spiced snowflake doughnuts

  • 2 teaspoons active dry yeast
  • 1½ tablespoons lukewarm water 
  • ½ cup (125ml) lukewarm milk 
  • 2 tablespoons caster (superfine) sugar 
  • 50g butter, melted 
  • 2¼ cups (335g) plain (all-purpose) flour 
  • ½ teaspoon ground nutmeg 
  • 2 eggs 
  • vegetable oil, for deep-frying 
 nutmeg and ginger sugar
  • ¼ cup (55g) icing (confectioner’s) sugar, sifted 
  • ½ teaspoon ground nutmeg 
  • 1 teaspoon ground ginger
  1. To make the nutmeg and ginger sugar, place the sugar, nutmeg and ginger in a bowl and mix to combine. Set aside.Place the yeast, water, milk and 1 tablespoon of sugar in a large bowl and set aside in a warm place for 
  2. 10 minutes or until bubbles appear on the surface. Add the butter, flour, nutmeg, eggs and remaining sugar to the yeast mixture and use a butter knife to mix until a sticky dough forms. Turn out onto a lightly floured surface and knead until smooth. Place the dough in a lightly oiled bowl, cover with a clean, damp cloth and set aside in a warm place for 45 minutes or until doubled in size. Knead the dough on a lightly floured surface for 5 minutes or until smooth and elastic. Roll out to 1cm thick and use an 8cm-round cutter to cut 10 rounds from the dough. Using a small, sharp knife make 6 shallow cuts from the edge to the centre of the rounds. Place the rounds on a baking tray lined with non-stick baking paper and set aside for 30 minutes or until risen.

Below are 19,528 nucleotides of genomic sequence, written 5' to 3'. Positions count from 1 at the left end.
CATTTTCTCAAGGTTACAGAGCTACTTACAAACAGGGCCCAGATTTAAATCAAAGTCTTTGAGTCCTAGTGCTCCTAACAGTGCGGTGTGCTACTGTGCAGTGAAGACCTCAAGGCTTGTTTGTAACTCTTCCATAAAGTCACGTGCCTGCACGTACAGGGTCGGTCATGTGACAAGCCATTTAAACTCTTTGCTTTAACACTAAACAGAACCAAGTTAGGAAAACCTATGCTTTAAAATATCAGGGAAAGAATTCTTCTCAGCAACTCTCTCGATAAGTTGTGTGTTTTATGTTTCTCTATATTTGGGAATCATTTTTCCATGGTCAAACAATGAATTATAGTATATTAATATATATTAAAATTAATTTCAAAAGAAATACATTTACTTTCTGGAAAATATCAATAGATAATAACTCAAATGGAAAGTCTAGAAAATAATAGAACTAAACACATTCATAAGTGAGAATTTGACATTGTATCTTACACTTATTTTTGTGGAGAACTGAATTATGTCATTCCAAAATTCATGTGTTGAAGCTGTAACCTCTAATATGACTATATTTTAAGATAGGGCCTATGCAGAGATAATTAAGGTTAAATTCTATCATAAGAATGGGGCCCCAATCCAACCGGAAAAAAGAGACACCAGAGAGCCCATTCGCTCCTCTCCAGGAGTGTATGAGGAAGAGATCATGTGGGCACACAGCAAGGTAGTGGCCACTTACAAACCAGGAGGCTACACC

3. Place the oil and a sugar thermometer in a large, deep saucepan over medium heat until temperature reaches 180°C (350°F). Cook the doughnuts, in batches, for 1–2 minutes each side or until golden. Drain on absorbent paper. Dust with the nutmeg and ginger sugar and serve immediately. Makes 10.

+ It’s important to let the dough ‘prove’ to ensure it achieves a light and airy texture. A little warmth is essential to help the yeast work and allow the dough to rise. A good way to prove your dough is to turn the oven to a low temperature 60°C–80°C (140°F–170°F), open the oven door and place yourbowl of dough on the door for the required time. When letting the doughnuts rise for a second time after you’ve kneaded the dough, they should become slightly puffy with a firm, stretched top.

Reader ratings (0)

There are no comments for this entry yet.